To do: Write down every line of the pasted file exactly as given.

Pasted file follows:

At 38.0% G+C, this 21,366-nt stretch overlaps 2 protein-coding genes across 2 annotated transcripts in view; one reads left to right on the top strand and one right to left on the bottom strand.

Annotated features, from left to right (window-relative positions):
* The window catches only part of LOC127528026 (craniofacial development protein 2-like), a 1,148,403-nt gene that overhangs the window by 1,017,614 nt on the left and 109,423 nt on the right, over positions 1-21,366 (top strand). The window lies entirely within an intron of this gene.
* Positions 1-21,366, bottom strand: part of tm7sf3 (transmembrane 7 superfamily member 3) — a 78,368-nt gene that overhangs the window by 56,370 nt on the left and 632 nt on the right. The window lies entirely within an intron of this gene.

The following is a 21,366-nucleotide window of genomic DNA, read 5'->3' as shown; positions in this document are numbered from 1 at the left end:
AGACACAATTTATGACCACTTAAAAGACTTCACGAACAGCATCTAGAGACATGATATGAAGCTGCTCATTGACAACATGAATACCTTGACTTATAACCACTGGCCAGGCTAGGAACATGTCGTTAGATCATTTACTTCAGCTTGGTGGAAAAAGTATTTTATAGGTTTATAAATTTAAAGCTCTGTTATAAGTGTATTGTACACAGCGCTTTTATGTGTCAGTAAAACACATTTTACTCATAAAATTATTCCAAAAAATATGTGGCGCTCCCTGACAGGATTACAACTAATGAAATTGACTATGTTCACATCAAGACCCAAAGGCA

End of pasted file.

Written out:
At 38.0% G+C, this 21,366-nt stretch overlaps 2 protein-coding genes across 2 annotated transcripts in view; one reads left to right on the top strand and one right to left on the bottom strand.

Annotated features, from left to right (window-relative positions):
* The window catches only part of LOC127528026 (craniofacial development protein 2-like), a 1,148,403-nt gene that overhangs the window by 1,017,614 nt on the left and 109,423 nt on the right, over positions 1-21,366 (top strand). The window lies entirely within an intron of this gene.
* Positions 1-21,366, bottom strand: part of tm7sf3 (transmembrane 7 superfamily member 3) — a 78,368-nt gene that overhangs the window by 56,370 nt on the left and 632 nt on the right. The window lies entirely within an intron of this gene.

The following is a 21,366-nucleotide window of genomic DNA, read 5'->3' as shown; positions in this document are numbered from 1 at the left end:
AGACACAATTTATGACCACTTAAAAGACTTCACGAACAGCATCTAGAGACATGATATGAAGCTGCTCATTGACAACATGAATACCTTGACTTATAACCACTGGCCAGGCTAGGAACATGTCGTTAGATCATTTACTTCAGCTTGGTGGAAAAAGTATTTTATAGGTTTATAAATTTAAAGCTCTGTTATAAGTGTATTGTACACAGCGCTTTTATGTGTCAGTAAAACACATTTTACTCATAAAATTATTCCAAAAAATATGTGGCGCTCCCTGACAGGATTACAACTAATGAAATTGACTATGTTCACATCAAGACCCAAAGGCA